The massive federal spending bill Congress passed this week has lots of spending for Illinois, just not to cover the state’s budget deficit.
U.S. Sen. Dick Durbin, D-Springfield, said the $900 billion stimulus bill that passed Congress late Monday has a lot of spending, just not for state and local government budget deficits. But there are a lot of funds for government services like public schools and more.
“If it’s money for transit and highways, it’s going to be helpful to them as well, so there is assistance in this bill,” Durbin said. “So there’s money for bus lines and for as I mentioned Amtrak transit, all of these are going to get a helping hand and that will help the states out.”
As to advice for Gov. J.B. Pritzker, who’s been holding out for federal aid to plug the state’s budget that’s billions out of balance, Durbin said don’t bank on it.
“I wouldn’t make any assumption that the money is coming from Washington for the help of the state,” Durbin said. “They have to prepare their budget on the possibility there will be no assistance.”
Illinois’ budget is nearly $4 billion out of balance. State lawmakers approved the $42 billion budget, the largest in state history, that was reliant on the failed progressive income tax and federal funds that never materialized.
The federal COVID-19 stimulus bill includes checks of up to $600 per adult and their children under certain income thresholds, a 15 percent increase in the Supplemental Nutrition Assistance Program, and tens of millions for financial assistance for health care workers, mental health and addiction treatments and more.
On top of the $300 in enhanced unemployment benefits, U.S. Sen. Dick Durbin said the measure brings a good ending to the story of Illinoisans who mistakenly got additional benefits and have been asked to pay some back.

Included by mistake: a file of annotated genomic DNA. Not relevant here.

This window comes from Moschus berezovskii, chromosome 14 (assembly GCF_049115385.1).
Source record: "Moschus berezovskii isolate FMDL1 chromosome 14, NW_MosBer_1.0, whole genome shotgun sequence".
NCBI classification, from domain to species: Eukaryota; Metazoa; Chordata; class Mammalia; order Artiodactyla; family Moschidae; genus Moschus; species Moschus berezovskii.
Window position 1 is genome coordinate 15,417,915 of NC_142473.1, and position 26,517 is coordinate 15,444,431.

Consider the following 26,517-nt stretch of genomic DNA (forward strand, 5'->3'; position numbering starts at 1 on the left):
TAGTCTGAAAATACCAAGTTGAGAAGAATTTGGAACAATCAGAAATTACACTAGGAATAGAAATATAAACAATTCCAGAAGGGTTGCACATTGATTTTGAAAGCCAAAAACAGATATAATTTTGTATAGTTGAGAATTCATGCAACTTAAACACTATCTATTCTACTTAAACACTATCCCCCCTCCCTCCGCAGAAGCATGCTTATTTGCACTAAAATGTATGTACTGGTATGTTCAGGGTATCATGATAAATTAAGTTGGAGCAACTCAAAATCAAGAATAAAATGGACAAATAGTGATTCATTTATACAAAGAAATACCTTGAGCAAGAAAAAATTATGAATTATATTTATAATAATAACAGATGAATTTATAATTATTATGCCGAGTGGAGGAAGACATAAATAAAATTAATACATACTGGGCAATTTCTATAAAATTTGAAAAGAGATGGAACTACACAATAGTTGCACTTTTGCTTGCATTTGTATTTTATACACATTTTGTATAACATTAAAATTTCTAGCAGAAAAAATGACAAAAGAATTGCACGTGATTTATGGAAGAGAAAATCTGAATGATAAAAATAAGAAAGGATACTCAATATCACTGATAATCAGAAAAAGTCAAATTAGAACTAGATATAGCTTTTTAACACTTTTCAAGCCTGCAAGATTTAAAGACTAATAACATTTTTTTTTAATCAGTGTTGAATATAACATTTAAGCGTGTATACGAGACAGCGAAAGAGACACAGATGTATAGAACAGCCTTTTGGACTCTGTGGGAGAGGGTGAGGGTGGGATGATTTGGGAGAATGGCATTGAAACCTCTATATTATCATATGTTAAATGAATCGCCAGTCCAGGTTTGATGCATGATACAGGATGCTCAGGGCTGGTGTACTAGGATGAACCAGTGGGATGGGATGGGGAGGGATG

“Some of these families are just struggling to survive,” Durbin said. “So we have included language in this bill that forgives them from paying this back.”
Some in the business community fought for liability protection against possible COVID-19 related lawsuits. Durbin said that’s an overblown concern, and congress will address that issue if it becomes one.
“We’re going to be ready,” Durbin said. “I’m ready to help businesses. We want to make sure that we give them an opportunity that if they’ve done their best and followed the standards that were publicized and tried to protect their employees and their customers, then they shouldn’t have to worry about lawsuits.”
Durbin said negotiators couldn’t agree on the appropriate language to provide liability protection, but it could be addressed in the future.
The package does include more than $280 billion in Paycheck Protection Program loans for small businesses, similar to what was passed back in March.
Originally published by The Center Square. Republished with permission.